• Auditor cites flaws in gas drilling regulation

    Strained by limited resources and the rapid expansion of natural gas drilling in Pennsylvania, environmental regulators have failed to adequately monitor well safety or to provide clear and timely information to citizens, the state auditor general said Tuesday.

    July 22, 2014

  • Driver in fatal DUI crash will serve jail time

    A Vintondale man was sentenced Tuesday in Cambria County court to serve 16 to 32 months in the county jail for a 2011 alcohol-related crash that killed a woman.

    July 22, 2014

  • Tribune Treasure!

    July 22, 2014

  • Reade Twp. water projects receive funding

    Three water treatment systems in Cambria County will receive financial assistance from the state Department of Environmental Protection to remove acid mine drainage from nearby waterways.

    July 22, 2014

  • stoystown Tractor Fest Antique tractors chugging toward Stoystown fest

    A display of a whole lotta horsepower and pulling contests will highlight the 14th annual Antique Tractor Festival.
    Sponsored by Stoystown Lions Club and Laurel Highlands Antique Power Club, the event will be held July 31 through Aug. 3 at the Lions’ park, one-half mile east of Stoystown on Route 30.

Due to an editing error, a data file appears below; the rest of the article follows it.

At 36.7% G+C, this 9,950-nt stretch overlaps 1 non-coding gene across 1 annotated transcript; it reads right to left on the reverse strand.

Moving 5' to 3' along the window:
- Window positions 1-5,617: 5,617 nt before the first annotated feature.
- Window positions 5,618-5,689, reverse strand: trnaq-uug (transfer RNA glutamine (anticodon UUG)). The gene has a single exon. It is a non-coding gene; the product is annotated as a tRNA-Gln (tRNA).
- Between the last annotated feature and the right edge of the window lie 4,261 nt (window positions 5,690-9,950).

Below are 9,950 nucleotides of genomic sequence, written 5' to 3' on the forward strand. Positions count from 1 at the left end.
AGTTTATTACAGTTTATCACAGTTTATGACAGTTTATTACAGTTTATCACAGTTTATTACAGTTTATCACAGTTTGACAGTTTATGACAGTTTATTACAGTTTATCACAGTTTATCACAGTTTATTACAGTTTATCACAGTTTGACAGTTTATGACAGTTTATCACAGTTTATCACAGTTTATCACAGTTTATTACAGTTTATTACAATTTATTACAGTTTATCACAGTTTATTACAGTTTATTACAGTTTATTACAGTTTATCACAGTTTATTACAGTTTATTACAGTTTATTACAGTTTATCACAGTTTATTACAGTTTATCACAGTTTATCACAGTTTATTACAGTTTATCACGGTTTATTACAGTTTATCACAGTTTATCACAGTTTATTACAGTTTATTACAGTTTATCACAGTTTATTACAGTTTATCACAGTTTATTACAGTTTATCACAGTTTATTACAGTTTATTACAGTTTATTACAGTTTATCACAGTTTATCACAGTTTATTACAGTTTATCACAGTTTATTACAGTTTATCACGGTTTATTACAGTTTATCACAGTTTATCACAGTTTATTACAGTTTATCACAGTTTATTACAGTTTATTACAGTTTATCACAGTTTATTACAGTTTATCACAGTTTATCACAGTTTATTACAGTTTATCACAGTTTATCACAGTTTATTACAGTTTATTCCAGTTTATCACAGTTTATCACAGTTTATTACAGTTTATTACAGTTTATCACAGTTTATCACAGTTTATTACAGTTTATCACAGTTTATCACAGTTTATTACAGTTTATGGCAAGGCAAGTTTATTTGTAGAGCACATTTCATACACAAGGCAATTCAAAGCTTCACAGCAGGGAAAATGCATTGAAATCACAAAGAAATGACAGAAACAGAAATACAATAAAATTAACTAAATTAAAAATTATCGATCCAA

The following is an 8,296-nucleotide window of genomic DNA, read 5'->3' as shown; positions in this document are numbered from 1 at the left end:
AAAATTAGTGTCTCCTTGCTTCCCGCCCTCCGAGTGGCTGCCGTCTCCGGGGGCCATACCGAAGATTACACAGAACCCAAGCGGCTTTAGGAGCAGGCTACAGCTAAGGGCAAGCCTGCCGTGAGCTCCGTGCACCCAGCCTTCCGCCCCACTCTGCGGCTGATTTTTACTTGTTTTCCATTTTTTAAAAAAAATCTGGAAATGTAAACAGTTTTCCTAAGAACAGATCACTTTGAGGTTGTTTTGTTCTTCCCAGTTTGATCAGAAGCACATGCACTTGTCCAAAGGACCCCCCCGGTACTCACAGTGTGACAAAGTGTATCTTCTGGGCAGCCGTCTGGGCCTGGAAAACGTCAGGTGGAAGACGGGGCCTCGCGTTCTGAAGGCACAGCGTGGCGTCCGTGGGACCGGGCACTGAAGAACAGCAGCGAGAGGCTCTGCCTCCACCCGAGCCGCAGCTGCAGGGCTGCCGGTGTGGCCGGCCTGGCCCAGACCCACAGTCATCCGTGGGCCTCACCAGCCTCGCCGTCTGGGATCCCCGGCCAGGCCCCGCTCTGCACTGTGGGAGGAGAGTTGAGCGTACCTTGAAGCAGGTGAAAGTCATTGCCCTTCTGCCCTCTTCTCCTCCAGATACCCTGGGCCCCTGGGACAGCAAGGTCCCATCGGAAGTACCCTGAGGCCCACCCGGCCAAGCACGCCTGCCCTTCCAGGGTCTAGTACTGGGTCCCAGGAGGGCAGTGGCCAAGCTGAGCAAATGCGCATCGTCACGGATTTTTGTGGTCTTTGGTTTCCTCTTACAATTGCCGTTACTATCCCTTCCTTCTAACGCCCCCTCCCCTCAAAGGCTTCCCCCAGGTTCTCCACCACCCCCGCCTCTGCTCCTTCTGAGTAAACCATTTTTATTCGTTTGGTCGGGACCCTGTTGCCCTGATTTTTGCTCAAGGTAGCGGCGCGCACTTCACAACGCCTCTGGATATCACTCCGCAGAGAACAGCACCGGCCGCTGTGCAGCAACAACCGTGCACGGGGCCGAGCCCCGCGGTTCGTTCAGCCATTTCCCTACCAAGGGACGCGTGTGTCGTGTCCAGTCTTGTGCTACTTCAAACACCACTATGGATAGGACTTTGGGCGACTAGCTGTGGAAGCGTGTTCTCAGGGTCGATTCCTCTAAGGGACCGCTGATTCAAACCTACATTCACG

July 22, 2014 1 Photo

  • Irish dance school wants to set toes tapping in Cambria County

    If you ever wanted to learn to dance an Irish jig, now is your chance.
    Kenny Cavanaugh School of Irish Dance, based out of Milford, Pike County, is expanding into Cambria County.

    July 22, 2014

  • Paterno son, other former assistant sue Penn State for $1M

    A son of late Penn State football coach Joe Paterno has sued the university over his dismissal from its coaching staff two years ago, saying he has been unfairly linked to the Jerry Sandusky child molestation scandal.

    July 22, 2014


What is the biggest key to reducing gun violence in Johnstown?

Tackling the area's drug problem.
Controlling folks moving into city housing.
Monitoring folks in treatment centers and halfway houses.
Tougher sentencing by the court system.
More police on the streets.

     View Results
House Ads